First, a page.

Maternal depression is the second leading cause of disability among women globally and estimates suggest that up to one in five women will struggle with a mental health complication during the perinatal period.
The relationship between maternal mental health and child health outcomes is well documented and research is continually demonstrating the importance of early detection and treatment of maternal mental illness in early childhood developments. Maternal depression can impair the maternal/child bond and result in delayed physical, social and cognitive development with long term implications for physical and mental well being and related health outcomes. Mothers who are struggling with their own mental health concerns may find interaction with their child in this capacity more difficult and thus delay or impair this vital component of early brain development.
The World Health Organization (WHO) defines maternal mental health as “a state of well-being in which a mother realizes her own abilities, can cope with normal stresses of life, can work productively and fruitfully and is able to make a contribution to her community”. When confronted with mental illness, many women are unable to function in a way that allows them to contribute at a level that is consistent with WHO definitions.
It may surprise you to learn that:
- It is estimated that up to one in five perinatal women will suffer from a maternal mental illness. This prevalence makes mental illness the most common complication of the perinatal period, and a significant public health concern.
- More women will suffer from Postpartum Anxiety and Depression in a year than the combined number of new cases for men and women of Tuberculosis, Leukemia, Multiple Sclerosis, Parkinson’s Disease, Alzheimer’s Disease, Lupus, and Epilepsy.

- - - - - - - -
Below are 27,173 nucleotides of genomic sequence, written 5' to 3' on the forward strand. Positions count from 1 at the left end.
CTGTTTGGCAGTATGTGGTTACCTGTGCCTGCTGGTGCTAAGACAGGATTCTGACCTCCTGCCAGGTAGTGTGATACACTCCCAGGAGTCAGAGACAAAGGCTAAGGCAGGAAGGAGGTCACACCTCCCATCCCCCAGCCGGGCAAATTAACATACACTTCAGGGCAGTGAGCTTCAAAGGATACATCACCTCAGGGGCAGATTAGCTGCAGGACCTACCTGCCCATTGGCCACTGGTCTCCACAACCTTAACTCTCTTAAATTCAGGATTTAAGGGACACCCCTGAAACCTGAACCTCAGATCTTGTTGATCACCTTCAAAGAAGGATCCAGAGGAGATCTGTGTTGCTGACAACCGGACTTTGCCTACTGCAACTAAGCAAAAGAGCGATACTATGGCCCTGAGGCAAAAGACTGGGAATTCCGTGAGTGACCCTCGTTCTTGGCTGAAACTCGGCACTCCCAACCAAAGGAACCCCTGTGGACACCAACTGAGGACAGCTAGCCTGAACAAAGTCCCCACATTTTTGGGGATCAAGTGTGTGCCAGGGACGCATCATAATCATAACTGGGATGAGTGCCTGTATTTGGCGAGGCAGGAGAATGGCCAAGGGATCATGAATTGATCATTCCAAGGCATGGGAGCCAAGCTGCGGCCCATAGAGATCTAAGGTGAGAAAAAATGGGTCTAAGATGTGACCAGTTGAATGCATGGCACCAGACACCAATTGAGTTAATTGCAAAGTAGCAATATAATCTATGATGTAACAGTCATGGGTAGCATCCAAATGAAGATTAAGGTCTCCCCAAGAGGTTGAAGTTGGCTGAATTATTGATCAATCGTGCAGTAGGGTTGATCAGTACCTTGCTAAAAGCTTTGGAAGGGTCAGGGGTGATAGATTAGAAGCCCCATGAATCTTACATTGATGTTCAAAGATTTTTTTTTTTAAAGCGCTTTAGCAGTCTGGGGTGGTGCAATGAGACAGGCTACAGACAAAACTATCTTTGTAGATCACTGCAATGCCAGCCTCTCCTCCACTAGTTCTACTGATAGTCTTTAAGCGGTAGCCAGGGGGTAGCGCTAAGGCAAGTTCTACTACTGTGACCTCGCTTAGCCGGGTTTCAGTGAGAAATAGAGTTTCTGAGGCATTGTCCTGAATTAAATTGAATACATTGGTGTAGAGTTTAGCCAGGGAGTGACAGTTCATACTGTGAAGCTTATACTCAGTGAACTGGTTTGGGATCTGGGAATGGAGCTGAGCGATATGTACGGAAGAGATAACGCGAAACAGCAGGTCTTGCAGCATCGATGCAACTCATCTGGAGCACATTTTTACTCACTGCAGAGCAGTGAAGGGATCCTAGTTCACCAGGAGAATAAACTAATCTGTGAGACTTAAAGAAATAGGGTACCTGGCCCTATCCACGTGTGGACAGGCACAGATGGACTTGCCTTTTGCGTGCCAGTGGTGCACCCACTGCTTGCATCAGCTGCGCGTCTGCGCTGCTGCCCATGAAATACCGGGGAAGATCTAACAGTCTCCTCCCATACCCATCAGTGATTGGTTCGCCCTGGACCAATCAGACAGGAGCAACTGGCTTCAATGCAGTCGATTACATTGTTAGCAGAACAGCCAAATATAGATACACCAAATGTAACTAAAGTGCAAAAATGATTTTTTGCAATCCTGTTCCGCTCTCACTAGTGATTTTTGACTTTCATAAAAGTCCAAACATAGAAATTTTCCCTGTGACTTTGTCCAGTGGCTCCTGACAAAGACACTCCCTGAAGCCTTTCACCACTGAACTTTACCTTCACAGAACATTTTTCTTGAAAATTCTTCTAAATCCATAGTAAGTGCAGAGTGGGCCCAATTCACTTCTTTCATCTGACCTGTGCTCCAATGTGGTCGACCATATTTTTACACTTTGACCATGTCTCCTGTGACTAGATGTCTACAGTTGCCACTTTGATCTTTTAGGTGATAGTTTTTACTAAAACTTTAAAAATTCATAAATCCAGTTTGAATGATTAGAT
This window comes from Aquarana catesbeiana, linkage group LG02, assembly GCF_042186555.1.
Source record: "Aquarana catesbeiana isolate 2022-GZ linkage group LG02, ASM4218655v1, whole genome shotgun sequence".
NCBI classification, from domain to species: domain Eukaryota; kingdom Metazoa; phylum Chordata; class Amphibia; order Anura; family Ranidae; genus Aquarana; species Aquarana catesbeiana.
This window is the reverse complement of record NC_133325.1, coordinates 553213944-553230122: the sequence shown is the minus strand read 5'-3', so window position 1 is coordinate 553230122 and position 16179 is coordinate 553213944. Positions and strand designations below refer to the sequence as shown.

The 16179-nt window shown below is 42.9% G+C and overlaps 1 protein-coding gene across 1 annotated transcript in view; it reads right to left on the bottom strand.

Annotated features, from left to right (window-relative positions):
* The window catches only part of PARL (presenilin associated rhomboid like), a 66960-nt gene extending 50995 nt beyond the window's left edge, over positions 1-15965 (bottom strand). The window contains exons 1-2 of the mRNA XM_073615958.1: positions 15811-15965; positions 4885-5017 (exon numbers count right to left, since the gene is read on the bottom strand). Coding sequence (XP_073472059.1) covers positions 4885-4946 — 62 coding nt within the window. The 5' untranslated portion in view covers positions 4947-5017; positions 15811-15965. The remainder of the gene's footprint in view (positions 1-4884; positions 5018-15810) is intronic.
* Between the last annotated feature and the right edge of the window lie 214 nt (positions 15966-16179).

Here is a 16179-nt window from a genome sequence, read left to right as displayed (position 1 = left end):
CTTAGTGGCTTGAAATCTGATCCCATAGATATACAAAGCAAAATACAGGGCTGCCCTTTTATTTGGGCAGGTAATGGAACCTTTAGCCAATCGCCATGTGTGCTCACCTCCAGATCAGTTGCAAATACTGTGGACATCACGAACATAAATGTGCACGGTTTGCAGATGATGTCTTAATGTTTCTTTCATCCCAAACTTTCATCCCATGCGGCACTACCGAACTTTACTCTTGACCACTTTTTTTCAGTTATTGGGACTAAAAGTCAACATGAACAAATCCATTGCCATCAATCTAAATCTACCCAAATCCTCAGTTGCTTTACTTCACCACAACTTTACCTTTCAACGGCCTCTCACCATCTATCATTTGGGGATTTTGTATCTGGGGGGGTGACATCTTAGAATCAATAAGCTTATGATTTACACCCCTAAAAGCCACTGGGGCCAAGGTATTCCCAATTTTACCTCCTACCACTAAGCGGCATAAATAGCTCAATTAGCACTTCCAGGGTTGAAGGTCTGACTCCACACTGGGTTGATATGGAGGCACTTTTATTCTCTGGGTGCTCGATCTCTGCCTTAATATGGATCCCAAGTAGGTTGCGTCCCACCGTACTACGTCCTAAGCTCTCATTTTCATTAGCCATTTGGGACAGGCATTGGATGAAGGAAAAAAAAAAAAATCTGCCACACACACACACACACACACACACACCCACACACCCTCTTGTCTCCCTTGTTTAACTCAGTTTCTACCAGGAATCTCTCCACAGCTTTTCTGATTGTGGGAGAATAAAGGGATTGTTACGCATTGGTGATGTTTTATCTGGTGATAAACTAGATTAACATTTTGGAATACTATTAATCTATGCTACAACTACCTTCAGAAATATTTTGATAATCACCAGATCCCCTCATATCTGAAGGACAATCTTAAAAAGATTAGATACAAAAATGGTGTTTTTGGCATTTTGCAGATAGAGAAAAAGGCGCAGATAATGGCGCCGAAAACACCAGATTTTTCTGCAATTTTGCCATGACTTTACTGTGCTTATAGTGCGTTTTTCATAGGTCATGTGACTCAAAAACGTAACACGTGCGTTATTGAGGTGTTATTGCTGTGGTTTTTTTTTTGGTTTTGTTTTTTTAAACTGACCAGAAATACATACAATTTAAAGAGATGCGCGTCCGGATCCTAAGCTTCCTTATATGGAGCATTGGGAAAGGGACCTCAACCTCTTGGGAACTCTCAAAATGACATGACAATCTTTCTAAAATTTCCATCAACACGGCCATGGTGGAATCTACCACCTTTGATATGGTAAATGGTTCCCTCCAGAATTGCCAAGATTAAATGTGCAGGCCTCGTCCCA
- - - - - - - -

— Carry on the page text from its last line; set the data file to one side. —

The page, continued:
- Not only are women affected by poor mental health but impacts are felt directly by their partners, family, friends and community. When left untreated, mental illness can have a direct impact on early childhood development outcomes.
- Exposure to Adverse Childhood Experiences (ACEs), of which parental depression is one, can result in high levels of toxic stress on a child’s developing brain that can result in a greater likelihood of poor mental and physical health outcomes later in life.
We are calling for a national strategy for perinatal mental health so that parents can have a healthy start during pregnancy and in the early postpartum period and we need your help.
We have a series of meetings with different provincial ministers and stakeholders but we need some help with the cost associated with getting to these meetings. If this cause is important to you, Please donate to help cover the costs so we can continue moving this forward. You can see the full proposal here PAGE 8
You can also read about why this is needed https://www.huffingtonpost.ca/2018/05/01/maternal-mental-health-canada_a_23424672/
Want to get more involved? Join the Perinatal Mental Health Coalition Canada on Facebook here https://www.facebook.com/groups/399288077156491/